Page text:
Ionic Strength Effect in the Equilibrium and Rheological Behavior of an Amphiphilic Triblock Copolymer at the Air/Solution Interface
by Carlo Carbone, Eduardo Guzmán, Julia Maldonado-Valderrama, Ramón G. Rubio and Francisco Ortega
Colloids Interfaces 2024, 8(2), 16; https://doi.org/10.3390/colloids8020016 - 01 Mar 2024
Viewed by 903
Abstract
This study investigates the effect of an inert salt (NaCl) on the equilibrium interfacial tension and dilatational modulus of Pluronic F-68 copolymer, a triblock copolymer consisting of two terminal blocks of poly(ethylene oxide) and a less hydrophilic central block of poly(propylene oxide). Interfacial [...] Read more.
This study investigates the effect of an inert salt (NaCl) on the equilibrium interfacial tension and dilatational modulus of Pluronic F-68 copolymer, a triblock copolymer consisting of two terminal blocks of poly(ethylene oxide) and a less hydrophilic central block of poly(propylene oxide). Interfacial tension measurements were carried out using a surface force balance and a drop shape tensiometer, while rheological measurements were carried out in two different frequency ranges. This involved the use of the oscillatory barrier/droplet method and electrocapillary wave measurements, complemented by an appropriate theoretical framework. This work aimed to elucidate the influence of NaCl on the interfacial behavior of Gibbs monolayers of Pluronic F-68. In addition, this study highlights some of the technical and theoretical limitations associated with obtaining reliable dilatational rheological data at high frequencies (<1 kHz) using electrocapillary wave measurements. The results provide valuable insights into the interplay between salt presence and interfacial properties of Pluronic F-68 and highlight the challenges of obtaining accurate dilatational rheological data under specific measurement conditions. Full article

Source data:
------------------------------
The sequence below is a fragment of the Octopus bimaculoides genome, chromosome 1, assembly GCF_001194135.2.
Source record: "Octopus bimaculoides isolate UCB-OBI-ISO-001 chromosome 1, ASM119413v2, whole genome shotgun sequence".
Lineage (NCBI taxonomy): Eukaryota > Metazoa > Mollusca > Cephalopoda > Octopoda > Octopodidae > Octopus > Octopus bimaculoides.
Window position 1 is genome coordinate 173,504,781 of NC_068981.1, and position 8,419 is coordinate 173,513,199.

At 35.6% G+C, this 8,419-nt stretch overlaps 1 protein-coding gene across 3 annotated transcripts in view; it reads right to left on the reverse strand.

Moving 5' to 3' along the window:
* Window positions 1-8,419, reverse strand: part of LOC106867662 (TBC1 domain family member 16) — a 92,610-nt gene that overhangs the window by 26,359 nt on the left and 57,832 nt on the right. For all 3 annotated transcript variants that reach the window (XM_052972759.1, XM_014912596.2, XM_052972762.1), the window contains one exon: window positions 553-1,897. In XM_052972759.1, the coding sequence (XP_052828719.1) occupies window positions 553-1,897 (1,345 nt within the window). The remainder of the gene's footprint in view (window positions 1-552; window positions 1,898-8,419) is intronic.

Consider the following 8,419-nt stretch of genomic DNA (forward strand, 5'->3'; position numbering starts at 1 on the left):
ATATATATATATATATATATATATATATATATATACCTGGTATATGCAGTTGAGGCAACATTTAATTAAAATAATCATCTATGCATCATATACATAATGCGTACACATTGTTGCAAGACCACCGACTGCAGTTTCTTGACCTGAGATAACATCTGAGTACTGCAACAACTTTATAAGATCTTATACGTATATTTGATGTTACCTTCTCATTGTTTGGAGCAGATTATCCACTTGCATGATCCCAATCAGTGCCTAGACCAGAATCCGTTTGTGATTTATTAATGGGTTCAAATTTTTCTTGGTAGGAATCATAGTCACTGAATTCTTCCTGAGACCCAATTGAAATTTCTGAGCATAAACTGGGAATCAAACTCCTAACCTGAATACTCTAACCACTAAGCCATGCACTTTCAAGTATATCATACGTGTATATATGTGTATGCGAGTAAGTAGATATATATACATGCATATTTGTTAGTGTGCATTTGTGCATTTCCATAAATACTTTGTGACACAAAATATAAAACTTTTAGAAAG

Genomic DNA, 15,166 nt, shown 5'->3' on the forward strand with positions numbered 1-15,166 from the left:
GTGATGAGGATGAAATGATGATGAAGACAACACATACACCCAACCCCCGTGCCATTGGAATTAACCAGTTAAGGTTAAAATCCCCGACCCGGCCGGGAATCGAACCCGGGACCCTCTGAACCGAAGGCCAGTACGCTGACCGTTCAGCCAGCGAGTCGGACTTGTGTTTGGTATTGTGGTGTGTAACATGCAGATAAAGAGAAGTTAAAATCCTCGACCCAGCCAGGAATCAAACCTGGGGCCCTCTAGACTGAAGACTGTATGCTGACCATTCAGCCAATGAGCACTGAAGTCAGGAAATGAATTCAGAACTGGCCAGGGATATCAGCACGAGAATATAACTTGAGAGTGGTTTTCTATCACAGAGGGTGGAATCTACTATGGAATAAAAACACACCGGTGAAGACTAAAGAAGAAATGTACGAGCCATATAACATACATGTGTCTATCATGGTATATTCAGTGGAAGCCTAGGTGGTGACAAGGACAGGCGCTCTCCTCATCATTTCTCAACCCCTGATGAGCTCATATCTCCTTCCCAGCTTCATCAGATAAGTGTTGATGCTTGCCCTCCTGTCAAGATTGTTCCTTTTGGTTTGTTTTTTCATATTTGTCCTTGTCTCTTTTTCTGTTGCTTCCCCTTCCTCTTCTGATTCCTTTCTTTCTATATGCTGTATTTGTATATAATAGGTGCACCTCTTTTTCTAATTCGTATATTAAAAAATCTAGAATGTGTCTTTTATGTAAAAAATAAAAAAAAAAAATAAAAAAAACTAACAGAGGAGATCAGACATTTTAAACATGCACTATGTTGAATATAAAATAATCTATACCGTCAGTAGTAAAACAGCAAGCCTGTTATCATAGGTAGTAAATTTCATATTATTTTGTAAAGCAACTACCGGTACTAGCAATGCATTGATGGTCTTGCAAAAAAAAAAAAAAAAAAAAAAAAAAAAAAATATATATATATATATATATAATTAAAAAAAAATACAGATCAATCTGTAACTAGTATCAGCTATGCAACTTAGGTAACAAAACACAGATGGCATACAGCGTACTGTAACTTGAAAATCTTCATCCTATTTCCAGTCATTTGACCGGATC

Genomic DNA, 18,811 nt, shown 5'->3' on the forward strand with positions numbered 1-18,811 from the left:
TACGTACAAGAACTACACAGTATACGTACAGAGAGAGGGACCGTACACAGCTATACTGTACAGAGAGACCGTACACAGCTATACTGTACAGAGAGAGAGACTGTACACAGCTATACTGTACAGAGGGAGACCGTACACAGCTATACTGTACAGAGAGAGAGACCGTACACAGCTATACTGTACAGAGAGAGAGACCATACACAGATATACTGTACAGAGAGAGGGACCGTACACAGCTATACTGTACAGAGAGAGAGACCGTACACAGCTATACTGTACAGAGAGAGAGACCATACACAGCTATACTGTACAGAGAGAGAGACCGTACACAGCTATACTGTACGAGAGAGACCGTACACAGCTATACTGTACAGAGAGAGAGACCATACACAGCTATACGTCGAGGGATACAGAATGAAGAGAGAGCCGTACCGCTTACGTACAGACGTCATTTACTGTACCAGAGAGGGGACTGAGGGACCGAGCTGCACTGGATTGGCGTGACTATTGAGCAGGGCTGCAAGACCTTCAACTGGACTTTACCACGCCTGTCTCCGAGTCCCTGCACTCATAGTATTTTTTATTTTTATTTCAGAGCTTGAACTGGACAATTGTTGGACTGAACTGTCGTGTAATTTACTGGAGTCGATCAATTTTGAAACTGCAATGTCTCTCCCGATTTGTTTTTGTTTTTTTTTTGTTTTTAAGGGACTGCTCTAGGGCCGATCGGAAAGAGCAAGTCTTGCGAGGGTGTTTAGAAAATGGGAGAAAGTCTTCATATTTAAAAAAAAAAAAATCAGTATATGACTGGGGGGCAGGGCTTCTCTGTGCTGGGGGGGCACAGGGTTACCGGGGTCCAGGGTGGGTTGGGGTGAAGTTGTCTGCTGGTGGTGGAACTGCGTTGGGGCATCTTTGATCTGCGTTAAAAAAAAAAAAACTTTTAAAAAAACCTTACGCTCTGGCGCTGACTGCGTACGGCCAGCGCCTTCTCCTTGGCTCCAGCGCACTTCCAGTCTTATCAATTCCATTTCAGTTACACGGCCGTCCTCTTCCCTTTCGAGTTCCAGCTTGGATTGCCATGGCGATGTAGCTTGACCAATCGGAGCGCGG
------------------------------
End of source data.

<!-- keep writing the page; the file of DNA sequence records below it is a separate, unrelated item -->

(This article belongs to the Special Issue B&D 2023)
Show Figures